In the afternoon briefly put bare feet in the sand

The success story of the seaside resort Travemünde told by Wolf-Rüdiger Ohlhoff. International celebrities like Josephine Baker, Sophia Loren, Thomas Mann, Caterina Valente and Gunter Sachs have all beaten a path to Travemünde.

Wolf-Rüdiger Ohlhoff knows them all, not personally, but no one knows more about Travemünde as a meeting place for the rich and famous than the amateur historian from Travemünde. He is a walking encyclopaedia. Everything began in 1802 when the seaside resort of Travemünde was founded and life in the traditional fishing village was truly turned on its head. Sea bathing became fashionable at that time in the better circles, albeit only from a wooden bathing machine or in one of the six warm water bathing poolson the beach. 3.000 visitors came to bathe in the first year alone, bringing money with them; the coastal architecture that is so typical for Travemünde today sprang up quickly.

The queues at the bathing machines and in the warm water bathing pool became ever longer, until finally in 1873 a public swimming facility was constructed on piles in the water. This was an immense boost to bathing operations, as large numbers of visitors could now bathe at the same time in the sea, though separated into male and female areas as before. Technical progress brought the first steam shipping line to Travemünde in 1824. Weekly the side-wheel paddle steamer Princessia Wilhelmine brought visitors across the Baltic Sea from refined Copenhagen to Travemünde. Shipping connections from and to Saint Petersburg, Riga and Reval quickly followed, which were used by rich Russians to reach the great cities of Europe. Famous Russians who lodged in Travemünde at that time were Ivan Turgenev, Nikolai Gogol and Fyodor Dostoyevsky. Travemünde really began to fill up from 1882 onwards, when the first railway came and a couple of years later, when cars started to become a common mode of transport. Famous names like Joseph von Eichendorff, Emanuel Geibel, Richard Wagner, Clara Schumann, Edvard Munch and of course, Thomas Mann, all feature the list of prominent visitors to the historic seaside resort. In July 1914, Franz Kafka wrote in his diary: "In the afternoon briefly put bare feet in the sand. Felt unpleasant". It was still unbeseeming at that time to show bare skin in public.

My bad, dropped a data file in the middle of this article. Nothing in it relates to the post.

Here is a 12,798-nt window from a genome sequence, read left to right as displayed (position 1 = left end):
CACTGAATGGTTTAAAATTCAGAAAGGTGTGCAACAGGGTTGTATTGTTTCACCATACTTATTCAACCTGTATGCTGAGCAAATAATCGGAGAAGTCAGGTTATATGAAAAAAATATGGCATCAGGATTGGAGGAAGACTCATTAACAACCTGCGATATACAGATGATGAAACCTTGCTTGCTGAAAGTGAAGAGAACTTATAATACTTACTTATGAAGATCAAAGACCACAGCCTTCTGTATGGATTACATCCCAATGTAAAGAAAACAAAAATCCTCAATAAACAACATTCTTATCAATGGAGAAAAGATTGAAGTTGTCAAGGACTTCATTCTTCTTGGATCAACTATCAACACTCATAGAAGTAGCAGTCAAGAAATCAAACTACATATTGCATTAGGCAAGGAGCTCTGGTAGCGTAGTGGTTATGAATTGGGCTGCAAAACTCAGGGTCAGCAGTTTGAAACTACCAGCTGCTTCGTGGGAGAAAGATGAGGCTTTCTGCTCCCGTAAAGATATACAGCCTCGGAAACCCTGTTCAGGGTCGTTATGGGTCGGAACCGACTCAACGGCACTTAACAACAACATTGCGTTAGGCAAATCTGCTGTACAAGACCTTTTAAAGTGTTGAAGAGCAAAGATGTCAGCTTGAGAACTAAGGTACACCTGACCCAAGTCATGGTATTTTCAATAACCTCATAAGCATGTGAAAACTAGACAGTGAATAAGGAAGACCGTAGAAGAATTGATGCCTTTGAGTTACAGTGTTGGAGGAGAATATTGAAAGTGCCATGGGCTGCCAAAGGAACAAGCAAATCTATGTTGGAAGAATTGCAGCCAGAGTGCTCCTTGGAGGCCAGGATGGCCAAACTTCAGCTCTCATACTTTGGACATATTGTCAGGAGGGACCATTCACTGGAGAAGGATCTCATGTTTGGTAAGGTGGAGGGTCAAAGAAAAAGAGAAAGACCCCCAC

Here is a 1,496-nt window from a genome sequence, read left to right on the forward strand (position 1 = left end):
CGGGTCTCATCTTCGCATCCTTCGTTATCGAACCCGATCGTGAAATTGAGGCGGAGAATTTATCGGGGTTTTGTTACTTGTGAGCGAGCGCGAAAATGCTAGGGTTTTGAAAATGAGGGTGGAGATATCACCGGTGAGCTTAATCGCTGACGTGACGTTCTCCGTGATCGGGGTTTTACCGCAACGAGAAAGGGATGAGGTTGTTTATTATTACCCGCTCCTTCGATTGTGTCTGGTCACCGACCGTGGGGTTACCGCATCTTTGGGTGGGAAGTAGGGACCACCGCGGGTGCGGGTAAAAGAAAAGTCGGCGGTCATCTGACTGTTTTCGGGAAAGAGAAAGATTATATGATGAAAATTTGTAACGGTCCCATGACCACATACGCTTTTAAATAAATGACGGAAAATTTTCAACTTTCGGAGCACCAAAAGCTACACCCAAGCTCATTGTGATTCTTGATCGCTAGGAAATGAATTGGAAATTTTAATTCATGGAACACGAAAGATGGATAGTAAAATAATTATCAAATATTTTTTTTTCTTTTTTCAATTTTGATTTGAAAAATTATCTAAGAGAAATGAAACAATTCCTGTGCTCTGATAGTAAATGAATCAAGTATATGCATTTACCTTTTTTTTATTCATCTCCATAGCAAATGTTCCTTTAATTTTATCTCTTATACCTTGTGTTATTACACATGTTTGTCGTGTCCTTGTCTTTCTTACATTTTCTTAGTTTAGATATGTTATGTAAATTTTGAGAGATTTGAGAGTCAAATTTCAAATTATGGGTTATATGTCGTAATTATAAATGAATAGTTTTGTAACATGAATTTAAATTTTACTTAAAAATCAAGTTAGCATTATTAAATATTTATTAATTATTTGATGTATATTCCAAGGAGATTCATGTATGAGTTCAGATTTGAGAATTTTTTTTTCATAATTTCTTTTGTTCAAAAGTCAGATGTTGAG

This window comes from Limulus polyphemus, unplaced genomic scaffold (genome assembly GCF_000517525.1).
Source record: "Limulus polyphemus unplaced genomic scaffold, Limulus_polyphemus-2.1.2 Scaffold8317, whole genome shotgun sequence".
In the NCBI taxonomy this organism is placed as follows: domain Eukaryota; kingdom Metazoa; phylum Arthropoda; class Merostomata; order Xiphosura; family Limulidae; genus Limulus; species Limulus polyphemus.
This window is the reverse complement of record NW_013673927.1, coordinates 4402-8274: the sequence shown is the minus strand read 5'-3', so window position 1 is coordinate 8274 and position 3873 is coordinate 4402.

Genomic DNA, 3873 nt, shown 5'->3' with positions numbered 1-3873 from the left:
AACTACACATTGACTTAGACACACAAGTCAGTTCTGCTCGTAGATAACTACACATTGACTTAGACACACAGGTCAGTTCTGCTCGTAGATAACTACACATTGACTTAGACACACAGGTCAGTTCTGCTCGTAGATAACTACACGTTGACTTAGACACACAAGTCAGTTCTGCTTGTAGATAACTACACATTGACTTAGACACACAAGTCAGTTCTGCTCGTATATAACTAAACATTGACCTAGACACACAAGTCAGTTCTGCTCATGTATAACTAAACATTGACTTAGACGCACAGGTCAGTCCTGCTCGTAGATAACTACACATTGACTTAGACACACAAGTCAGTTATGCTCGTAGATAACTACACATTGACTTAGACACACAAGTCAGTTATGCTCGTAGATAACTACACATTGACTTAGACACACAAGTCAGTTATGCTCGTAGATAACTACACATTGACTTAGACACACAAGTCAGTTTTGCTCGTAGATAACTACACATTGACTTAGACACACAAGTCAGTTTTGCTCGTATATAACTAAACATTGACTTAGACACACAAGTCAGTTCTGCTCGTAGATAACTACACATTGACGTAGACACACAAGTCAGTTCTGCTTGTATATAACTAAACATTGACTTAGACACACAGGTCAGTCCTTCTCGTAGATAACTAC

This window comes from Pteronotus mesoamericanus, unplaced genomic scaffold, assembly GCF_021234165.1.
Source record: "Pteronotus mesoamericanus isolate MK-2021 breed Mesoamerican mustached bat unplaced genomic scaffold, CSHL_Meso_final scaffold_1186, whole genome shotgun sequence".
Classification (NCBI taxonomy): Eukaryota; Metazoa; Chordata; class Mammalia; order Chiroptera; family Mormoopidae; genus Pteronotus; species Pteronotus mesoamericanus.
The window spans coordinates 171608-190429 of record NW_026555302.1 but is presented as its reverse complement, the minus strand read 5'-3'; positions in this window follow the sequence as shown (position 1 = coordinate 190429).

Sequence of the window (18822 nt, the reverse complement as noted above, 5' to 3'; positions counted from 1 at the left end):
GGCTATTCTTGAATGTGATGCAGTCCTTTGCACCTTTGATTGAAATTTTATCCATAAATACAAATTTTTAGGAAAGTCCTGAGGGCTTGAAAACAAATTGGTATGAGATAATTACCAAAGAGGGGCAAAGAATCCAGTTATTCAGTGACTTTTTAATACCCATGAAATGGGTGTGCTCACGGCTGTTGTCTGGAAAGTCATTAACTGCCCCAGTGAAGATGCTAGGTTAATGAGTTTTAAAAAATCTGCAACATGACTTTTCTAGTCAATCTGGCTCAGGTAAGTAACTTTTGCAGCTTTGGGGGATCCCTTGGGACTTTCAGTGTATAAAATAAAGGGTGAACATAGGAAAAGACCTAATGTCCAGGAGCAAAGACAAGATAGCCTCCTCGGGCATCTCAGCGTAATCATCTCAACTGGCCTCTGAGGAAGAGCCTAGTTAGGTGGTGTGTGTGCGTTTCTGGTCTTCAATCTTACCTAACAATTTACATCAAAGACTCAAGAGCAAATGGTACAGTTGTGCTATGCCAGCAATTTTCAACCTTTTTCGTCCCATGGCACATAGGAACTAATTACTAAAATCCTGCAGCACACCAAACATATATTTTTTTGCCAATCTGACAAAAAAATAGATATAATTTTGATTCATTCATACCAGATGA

"Monte Carlo of the North"

Gambling was a magical draw for high society and had a decisive impact on Travemünde's reputation as a fashionable seaside resort. In 1833, it was officially approved in the "Kurhaus" - now the A-ROSA Resort. For forty years gambling was banned under Chancellor Bismarck and the gaming tables in Travemünde were put away. Gambling was allowed to start a new in 1949, this time in the "Kursaal", dating from 1914, which is now the Columbia Hotel Casino Travemünde.This helped the resort to achieve an incredible comeback in the post-war era as the glamorous "Monte Carlo of the North". The casino-nightclub "La belleEpoque", was legendary, creating a furore in the 1950s and 60s with shows featuring international stars. A "nogozone" of 15 km prevented citizens of Travemünde from gambling everything away themselves. This was instituted because the town elders were concerned that daily temptation in the nearby casino might drive the locals to speedy ruin.

Does Ohlhoff have a favourite place in Travemünde? Of course, two even! He loves listening to the Passat Choir live on-board the four-masted barque Passat, and sitting on the bench of the new pier to watch the majestic ships coming in going out - just like in olden times. Madness!